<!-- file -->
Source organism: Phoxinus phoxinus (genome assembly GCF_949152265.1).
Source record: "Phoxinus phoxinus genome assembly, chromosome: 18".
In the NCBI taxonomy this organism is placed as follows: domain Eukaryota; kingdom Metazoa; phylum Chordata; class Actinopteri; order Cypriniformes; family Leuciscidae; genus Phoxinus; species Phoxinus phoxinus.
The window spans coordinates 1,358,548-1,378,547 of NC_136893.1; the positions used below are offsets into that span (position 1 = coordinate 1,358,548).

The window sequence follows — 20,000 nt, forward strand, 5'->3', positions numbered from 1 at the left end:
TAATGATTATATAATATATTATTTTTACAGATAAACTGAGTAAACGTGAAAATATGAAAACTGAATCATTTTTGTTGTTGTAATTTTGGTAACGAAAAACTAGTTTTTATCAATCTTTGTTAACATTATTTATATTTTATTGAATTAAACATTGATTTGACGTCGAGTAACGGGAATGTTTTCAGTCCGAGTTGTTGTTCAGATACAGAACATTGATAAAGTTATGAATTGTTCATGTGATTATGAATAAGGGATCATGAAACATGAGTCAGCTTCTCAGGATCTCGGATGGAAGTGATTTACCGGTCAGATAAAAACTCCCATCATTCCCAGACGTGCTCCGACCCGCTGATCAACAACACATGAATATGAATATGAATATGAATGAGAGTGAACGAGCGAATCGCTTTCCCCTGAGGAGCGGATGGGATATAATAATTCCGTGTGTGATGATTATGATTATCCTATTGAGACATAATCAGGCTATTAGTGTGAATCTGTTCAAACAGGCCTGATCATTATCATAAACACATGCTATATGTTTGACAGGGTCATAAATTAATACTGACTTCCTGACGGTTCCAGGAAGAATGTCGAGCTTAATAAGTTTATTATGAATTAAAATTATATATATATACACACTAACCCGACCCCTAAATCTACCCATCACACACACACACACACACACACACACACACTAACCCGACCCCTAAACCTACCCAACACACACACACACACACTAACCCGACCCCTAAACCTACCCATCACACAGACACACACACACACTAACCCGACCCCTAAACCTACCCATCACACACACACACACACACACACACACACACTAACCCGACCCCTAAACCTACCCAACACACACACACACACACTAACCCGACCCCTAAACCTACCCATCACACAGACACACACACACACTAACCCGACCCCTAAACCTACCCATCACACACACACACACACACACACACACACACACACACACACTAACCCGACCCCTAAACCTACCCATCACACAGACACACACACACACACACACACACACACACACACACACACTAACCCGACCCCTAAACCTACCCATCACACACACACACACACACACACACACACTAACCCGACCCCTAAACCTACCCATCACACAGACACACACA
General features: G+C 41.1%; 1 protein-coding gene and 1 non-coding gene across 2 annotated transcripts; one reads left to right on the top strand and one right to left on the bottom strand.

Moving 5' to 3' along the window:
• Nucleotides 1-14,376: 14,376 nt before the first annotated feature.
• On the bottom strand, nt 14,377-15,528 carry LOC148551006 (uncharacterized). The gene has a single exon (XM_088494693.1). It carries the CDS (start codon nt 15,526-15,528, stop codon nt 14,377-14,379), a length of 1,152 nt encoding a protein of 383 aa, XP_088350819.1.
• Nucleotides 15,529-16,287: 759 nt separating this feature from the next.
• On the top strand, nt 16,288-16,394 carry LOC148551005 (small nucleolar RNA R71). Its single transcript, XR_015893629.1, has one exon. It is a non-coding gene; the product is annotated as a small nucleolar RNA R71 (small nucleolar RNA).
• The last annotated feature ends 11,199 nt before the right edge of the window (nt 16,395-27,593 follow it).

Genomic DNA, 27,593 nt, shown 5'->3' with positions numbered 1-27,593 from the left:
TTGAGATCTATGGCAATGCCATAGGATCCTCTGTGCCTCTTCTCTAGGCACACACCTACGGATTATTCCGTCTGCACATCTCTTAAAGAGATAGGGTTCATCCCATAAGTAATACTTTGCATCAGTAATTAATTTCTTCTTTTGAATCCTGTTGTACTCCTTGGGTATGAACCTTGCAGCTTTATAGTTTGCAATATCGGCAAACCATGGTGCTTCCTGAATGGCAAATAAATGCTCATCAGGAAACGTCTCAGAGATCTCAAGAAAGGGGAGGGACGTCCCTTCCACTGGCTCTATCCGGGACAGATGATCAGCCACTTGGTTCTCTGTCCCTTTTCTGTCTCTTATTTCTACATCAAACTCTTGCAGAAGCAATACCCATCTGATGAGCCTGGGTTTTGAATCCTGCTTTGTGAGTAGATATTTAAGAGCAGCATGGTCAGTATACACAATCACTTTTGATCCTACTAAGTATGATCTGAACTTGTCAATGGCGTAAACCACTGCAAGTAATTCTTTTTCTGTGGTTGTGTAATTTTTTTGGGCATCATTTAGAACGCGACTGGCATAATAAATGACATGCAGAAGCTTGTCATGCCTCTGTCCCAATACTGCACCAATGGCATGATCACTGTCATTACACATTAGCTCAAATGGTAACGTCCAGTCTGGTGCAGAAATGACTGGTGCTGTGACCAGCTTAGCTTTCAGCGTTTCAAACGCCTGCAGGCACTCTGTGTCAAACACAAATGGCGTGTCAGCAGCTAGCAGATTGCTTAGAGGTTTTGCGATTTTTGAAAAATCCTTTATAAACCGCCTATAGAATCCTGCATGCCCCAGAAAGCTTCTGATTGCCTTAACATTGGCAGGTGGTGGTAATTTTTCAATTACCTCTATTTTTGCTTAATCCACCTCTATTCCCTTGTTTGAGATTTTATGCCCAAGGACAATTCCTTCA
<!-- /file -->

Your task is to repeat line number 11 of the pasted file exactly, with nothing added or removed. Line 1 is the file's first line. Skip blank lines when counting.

• Nucleotides 15,529-16,287: 759 nt separating this feature from the next.